London 11/09/2012 - Base metals retreated during Tuesday LME pre-market trading from multi-month highs set on Monday, but some still managed to gain on the overnight closes.
"The charts of the metals look strong so we would expect dips to be well supported for now and would not be surprised to see the rallies extend before too long," FastMarkets analyst William Adams said.
The market again waits for news on further monetary stimulus, as well as the fate of the European Stability Mechanism (ESM), which is held in the lap of a German Supreme Court ruling due out on Wednesday.
The US Fed is widely expected to announce a third round of quantitative easing (QE3) when it releases its statement on Thursday.
Disappointing news flowing out of China also weighs. Earlier in the week, factory production numbers for August disappointed, then, on Monday, the Chinese customs authority reported that copper import figures were just under 356,000 tonnes, down 2.9 percent month-on-month, and up just 4.4 percent on the previous year.
"The rather negative news we have been receiving from China of late continues," Commerzbank said in a note, adding however that the increase in domestic copper production may have had something to do with the fall. Figures from the Beijing's National Bureau of Statistics show it reached 511,000 tonnes in August.
In companies news, Qatar Holdings (QH) said it has not yet made a decision on the improved terms offered for the proposed merger between mining heavyweights Glencore and Xstrata.
On Friday, Glencore improved its offering from 2.8 shares for each Xstrata share to 3.05, making the deal worth $36 billion, with Xstrata boss Mick Davis set to lead the joint venture for six months. Qatar is a major Xstrata shareholder and is likely to hold the swing vote.
"Given the full details of the revised proposal are yet to be issued and a recommendation from the Xstrata board is yet to be given, we see no surprise in QH’s clarification of position," broker Liberum Capital said.
In data released so far, Japan's business survey manufacturing index showed a recovery from a fall of 5.7 in the second quarter to an increase of 2.5 in the third quarter.
Currencies saw the euro strengthen by 0.0042 to 1.2801 against the dollar, with the dollar index last down 0.23 at 80.16. Oil was last at $115.04 per barrel, up 35 cents.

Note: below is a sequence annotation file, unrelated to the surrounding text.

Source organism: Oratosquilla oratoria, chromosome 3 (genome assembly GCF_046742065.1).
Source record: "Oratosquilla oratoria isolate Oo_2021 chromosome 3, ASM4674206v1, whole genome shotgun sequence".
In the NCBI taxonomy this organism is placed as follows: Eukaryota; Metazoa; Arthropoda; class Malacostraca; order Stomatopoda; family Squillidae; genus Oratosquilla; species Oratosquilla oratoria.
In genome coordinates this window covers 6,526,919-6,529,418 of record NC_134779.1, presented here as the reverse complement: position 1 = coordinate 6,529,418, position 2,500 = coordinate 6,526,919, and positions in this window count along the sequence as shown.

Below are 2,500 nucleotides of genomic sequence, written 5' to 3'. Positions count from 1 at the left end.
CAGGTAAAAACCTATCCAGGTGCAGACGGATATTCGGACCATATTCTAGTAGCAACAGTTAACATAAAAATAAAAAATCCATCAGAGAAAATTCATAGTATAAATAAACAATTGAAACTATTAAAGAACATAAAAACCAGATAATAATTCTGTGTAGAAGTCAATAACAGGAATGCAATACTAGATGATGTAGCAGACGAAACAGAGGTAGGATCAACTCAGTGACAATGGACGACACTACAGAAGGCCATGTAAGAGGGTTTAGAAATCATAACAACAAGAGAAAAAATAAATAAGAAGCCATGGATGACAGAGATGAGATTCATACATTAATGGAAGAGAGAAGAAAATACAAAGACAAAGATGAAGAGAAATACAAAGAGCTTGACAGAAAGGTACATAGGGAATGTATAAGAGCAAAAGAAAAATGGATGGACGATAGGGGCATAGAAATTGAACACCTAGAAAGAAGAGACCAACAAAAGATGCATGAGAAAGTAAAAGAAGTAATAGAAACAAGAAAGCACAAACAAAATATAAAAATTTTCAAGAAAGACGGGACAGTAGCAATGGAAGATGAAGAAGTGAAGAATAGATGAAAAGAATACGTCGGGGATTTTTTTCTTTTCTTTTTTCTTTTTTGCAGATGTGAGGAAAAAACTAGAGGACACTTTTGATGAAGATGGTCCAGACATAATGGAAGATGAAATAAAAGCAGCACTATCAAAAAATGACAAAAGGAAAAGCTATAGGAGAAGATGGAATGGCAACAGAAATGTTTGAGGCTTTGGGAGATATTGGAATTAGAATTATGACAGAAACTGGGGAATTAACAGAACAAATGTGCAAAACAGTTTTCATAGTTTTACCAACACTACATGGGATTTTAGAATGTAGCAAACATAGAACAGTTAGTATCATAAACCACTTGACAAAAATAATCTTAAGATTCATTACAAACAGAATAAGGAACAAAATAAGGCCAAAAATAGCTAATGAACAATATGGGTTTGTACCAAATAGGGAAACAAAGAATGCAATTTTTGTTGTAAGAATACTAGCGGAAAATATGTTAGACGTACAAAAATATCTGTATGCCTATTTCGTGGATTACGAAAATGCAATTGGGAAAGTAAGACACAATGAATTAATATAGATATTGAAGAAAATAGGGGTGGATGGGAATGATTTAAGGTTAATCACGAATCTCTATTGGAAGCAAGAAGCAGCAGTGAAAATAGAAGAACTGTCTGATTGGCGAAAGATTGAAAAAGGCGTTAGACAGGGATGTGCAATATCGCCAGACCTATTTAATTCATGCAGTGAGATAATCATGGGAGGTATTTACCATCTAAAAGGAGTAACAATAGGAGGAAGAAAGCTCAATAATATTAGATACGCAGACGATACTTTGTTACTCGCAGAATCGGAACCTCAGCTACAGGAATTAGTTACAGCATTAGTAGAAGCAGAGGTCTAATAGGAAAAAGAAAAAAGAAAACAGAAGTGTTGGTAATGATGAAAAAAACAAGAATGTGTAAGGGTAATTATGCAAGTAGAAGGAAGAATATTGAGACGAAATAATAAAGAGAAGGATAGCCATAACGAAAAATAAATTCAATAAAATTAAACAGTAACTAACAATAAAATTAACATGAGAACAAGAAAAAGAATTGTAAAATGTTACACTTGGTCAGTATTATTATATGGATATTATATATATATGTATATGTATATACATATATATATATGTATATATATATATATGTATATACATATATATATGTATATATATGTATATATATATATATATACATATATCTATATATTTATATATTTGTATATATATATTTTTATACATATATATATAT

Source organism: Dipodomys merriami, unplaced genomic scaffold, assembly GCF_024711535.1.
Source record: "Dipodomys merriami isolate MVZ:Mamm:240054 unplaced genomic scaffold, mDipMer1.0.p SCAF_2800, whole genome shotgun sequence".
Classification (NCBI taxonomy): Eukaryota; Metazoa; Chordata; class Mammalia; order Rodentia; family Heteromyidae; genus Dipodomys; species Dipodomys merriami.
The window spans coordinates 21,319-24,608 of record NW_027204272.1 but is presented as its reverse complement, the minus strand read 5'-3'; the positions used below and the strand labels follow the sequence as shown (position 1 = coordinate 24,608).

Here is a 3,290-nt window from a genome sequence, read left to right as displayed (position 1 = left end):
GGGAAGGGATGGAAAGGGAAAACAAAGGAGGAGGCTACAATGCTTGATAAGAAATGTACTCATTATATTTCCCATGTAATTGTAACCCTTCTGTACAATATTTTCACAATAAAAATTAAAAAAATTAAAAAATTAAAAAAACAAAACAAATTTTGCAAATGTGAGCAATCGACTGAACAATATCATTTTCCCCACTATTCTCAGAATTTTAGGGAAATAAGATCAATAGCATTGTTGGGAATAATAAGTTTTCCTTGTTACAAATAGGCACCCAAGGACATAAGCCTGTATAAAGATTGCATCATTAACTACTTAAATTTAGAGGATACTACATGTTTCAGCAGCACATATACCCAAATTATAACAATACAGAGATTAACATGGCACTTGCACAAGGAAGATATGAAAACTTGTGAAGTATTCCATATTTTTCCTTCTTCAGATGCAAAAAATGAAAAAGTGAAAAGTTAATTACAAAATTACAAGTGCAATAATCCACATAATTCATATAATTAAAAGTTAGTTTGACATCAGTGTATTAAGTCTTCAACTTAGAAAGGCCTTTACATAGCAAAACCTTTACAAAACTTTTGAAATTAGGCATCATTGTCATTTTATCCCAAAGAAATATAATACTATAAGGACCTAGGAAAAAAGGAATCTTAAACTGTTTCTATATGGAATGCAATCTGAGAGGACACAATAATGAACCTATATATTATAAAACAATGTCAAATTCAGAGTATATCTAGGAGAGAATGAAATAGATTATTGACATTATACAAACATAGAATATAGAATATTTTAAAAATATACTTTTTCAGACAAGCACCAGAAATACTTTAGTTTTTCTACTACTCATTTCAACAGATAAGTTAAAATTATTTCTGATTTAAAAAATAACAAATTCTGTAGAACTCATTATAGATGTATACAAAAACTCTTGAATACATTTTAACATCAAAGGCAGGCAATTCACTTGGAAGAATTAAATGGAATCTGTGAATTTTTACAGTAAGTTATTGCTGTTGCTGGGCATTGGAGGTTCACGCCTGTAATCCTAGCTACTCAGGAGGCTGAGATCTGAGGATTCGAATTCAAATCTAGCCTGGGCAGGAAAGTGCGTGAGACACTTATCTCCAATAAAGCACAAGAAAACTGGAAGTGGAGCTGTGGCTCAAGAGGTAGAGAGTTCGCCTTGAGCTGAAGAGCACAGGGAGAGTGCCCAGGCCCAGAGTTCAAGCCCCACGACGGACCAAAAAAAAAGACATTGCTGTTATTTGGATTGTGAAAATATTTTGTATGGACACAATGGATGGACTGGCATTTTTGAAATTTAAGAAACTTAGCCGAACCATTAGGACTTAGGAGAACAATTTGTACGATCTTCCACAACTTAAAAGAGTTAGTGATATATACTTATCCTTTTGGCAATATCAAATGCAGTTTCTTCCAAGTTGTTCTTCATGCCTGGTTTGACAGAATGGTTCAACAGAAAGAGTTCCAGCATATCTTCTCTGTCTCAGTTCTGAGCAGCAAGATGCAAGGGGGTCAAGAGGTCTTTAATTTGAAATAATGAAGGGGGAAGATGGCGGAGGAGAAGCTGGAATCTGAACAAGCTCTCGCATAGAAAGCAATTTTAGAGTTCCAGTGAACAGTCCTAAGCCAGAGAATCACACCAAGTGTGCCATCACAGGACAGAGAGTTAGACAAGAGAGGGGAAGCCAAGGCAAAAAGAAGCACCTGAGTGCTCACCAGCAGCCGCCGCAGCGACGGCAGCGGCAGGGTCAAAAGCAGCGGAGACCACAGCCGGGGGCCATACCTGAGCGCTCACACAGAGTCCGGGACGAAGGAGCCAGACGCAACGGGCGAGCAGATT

ZINC STOCKS FALL FOR 18TH CONSECUTIVE TIME
Copper, which climbed to a four-month high at $8,109.75 on Monday, was last at $8,069.75, up $1.75 on the close. Stocks of the metal were stable, with a net decrease of just 50 tonnes to 214,600 tonnes. There were larger localised changes, however, with Incheon in South Korea receiving 300 tonnes and St Louis dispatching 225 tonnes. Cancelled warrants increased by 2,125 to 37,925 tonnes.
Aluminium also receded from its 16-week high at $2,065 reached on Monday. It was last at $2,062.25 per tonne, up $2.25 on the close. Stocks of the metal drifted lower for the second day in a row, dipping by 7,100 tonnes to 4,862,825 tonnes. Vlissingen saw 3,000 tonnes leave, while Detroit had an outflow of 2,975. Rotterdam alone had an increase, climbing by 2,950 tonnes. Cancelled warrants were down 10,100 to 1,612,050.
Zinc stocks decreased for the 18th consecutive time, falling by 5,175 tonnes to 933,100 tonnes, with 3,650 leaving New Orleans and 1,500 Port Klang, Malaysia. Cancelled warrants were down 5,175 to 131,075. The metal was last trading at $2,003.75 per tonne, down $11.25 on the close.
Nickel dipped $40 to $16,735 per tonne, despite a stock decrease of 6 tonnes. Stocks now total 120,810 tonnes, while cancelled warrants increased by 102 tonnes to 14,334.
Lead was last up $4 on the close at $2,124 per tonne. Warehouses saw a net outflow of 2,500 tonnes to 300,650 tonnes. Cancelled warrants were down 2,500 to 110,050. Tin was up $110 to $20,710 per tonne, with stocks unchanged at 11,665 tonnes and cancelled warrants up 440 to 7,910 tonnes.
One contract of steel traded at $335, while stocks were unchanged at 50,115 tonnes, and cancelled warrants also unchanged at 16,900. Minor metals cobalt and molybdenum were both neglected.
(Editing by Martin Hayes)